Andrew Alden at About Geology notes today that he hosted an Accretionary Wedge on Earth Day in 2008. I had only been blogging a few months at the time, but I contributed, and in reading over my post from back then, I see that things haven't changed all that much. In just two months, I'll have the chance to return to my favorite spot on the planet at Cedar Mesa, and hopefully it will look as pristine as it did five years ago. Thanks, Andrew, for the reminder!

Here is my post from April, 2008:

This month's Accretionary Wedge (Accretionary Wedge #8 ) is hosted by Andrew Alden at About Geology, and the entries involve our responses to Earth Day. Mine is a bit late in coming; I reward myself with a blog entry if I get my other work done, and this has been finals week. It's been a bit hectic!

I offer today a picture of my most sacred spot on the planet (so far): the edge of Cedar Mesa at Muley Point. The cliff below the rocks drops 800 feet straight down to a flat plain which is then carved by the San Juan River into intricate canyons some 1,200 feet deeper still. Monument Valley and the Raplee Anticline lie in the distance, as well as the towns of Cortez CO and Farmington NM. It is a precious place to me, full of mystery, beauty and solitude. Ghosts of the Ancestral Pueblo people lurk here, and the fossils of Permian reptiles as well.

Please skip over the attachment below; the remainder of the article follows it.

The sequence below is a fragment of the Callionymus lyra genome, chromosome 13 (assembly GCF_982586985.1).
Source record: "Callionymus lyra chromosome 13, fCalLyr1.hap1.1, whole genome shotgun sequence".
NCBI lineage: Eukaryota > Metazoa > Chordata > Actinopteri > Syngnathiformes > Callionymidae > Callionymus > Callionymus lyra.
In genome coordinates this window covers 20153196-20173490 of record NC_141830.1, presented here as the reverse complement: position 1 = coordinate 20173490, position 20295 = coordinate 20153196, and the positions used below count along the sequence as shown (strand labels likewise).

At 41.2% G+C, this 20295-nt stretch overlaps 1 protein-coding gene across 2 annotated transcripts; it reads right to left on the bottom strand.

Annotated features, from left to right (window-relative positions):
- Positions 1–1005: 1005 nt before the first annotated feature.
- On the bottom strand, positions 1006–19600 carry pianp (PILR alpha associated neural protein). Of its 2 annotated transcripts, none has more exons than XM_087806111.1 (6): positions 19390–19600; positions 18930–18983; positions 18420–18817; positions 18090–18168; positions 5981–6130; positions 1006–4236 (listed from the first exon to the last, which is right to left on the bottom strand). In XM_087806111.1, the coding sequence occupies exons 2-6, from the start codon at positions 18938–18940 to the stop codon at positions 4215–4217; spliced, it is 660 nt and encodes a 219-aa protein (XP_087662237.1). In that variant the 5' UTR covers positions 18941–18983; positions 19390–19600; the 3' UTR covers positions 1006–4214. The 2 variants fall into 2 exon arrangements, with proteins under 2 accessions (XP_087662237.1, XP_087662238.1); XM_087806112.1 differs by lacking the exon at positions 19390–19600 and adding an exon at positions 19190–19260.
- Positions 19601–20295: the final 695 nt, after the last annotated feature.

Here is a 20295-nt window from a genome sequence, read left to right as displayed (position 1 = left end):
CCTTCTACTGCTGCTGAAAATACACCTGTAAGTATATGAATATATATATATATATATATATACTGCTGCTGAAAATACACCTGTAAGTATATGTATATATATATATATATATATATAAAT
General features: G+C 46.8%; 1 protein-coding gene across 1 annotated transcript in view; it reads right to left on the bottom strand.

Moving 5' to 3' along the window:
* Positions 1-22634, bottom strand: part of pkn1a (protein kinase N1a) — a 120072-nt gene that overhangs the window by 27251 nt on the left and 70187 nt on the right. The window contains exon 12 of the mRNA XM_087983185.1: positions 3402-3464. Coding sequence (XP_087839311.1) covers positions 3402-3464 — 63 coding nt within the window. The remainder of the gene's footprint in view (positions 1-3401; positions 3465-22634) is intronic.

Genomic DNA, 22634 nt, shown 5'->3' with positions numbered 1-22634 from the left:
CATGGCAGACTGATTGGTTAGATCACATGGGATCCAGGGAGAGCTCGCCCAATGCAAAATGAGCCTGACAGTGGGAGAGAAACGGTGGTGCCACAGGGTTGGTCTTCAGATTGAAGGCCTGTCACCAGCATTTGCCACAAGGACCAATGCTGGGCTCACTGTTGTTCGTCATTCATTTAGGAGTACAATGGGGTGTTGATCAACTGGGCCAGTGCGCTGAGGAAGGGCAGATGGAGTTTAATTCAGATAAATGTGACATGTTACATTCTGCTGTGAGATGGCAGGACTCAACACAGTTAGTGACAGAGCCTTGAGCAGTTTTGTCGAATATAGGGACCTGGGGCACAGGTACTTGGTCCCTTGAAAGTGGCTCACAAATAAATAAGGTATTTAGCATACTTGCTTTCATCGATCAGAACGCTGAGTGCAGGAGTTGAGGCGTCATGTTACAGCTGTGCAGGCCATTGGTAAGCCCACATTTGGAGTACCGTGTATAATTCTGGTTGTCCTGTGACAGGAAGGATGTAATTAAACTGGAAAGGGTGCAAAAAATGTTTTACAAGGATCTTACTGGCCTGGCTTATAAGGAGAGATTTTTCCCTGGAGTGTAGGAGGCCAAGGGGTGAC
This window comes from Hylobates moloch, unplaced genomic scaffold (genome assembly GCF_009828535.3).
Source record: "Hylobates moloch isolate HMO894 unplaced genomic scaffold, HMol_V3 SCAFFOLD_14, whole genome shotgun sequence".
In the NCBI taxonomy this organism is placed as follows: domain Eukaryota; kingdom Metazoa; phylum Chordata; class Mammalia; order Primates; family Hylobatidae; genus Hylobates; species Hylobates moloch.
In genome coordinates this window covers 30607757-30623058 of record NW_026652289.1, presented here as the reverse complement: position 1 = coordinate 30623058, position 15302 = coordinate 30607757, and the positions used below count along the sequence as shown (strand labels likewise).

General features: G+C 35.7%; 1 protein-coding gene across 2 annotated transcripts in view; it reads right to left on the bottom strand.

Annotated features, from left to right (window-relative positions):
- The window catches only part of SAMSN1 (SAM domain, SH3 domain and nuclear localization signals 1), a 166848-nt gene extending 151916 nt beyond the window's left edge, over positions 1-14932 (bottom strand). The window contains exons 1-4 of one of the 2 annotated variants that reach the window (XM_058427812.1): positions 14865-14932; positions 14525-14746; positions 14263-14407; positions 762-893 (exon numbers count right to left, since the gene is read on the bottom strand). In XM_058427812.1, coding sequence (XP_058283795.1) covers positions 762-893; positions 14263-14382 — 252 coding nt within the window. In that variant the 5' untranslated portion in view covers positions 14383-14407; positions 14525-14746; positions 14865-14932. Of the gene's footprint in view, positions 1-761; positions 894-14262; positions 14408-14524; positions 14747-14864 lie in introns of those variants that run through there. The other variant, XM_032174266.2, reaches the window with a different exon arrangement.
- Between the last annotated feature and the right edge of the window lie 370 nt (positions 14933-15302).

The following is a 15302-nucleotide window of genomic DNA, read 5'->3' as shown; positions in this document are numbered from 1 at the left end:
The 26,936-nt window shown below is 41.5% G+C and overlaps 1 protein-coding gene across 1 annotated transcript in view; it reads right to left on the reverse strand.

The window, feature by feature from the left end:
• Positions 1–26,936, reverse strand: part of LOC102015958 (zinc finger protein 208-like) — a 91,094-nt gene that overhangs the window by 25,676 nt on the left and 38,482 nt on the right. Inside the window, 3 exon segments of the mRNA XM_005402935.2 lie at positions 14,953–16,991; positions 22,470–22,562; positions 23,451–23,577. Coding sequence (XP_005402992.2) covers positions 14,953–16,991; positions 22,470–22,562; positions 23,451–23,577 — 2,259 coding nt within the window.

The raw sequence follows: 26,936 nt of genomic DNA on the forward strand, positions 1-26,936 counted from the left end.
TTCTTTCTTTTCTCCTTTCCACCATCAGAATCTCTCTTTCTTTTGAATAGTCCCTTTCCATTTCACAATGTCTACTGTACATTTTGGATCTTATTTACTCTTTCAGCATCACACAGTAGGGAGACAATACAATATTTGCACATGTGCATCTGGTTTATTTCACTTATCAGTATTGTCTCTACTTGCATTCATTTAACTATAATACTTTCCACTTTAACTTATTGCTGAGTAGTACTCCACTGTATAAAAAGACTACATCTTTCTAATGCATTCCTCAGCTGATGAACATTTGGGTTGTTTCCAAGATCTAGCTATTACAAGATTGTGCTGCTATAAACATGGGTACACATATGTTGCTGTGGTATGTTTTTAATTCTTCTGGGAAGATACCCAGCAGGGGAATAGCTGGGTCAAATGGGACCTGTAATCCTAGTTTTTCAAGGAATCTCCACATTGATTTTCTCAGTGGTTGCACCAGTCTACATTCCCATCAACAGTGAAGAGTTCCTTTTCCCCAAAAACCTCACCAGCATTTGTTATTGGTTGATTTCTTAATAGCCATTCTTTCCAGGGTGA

But...hidden in the bottom of the deep canyon is the greatest upstream extent of the artifical evaporation pond of Lake Powell. On a 1964 topographic map of the National Recreational Area, there is a notation at Muley Point: "slated for development". In the distance, at Mexican Hat, oil wells pump the black liquid from the ground, and around Farmington, a GoogleEarth view reveals hundreds or thousands of gas wells. Coal is mined from Black Mesa, off to the south, and evaporite minerals are torn from the ground to the north of Canyonlands National Park. Power lines criss-cross the region. My favorite place is under siege.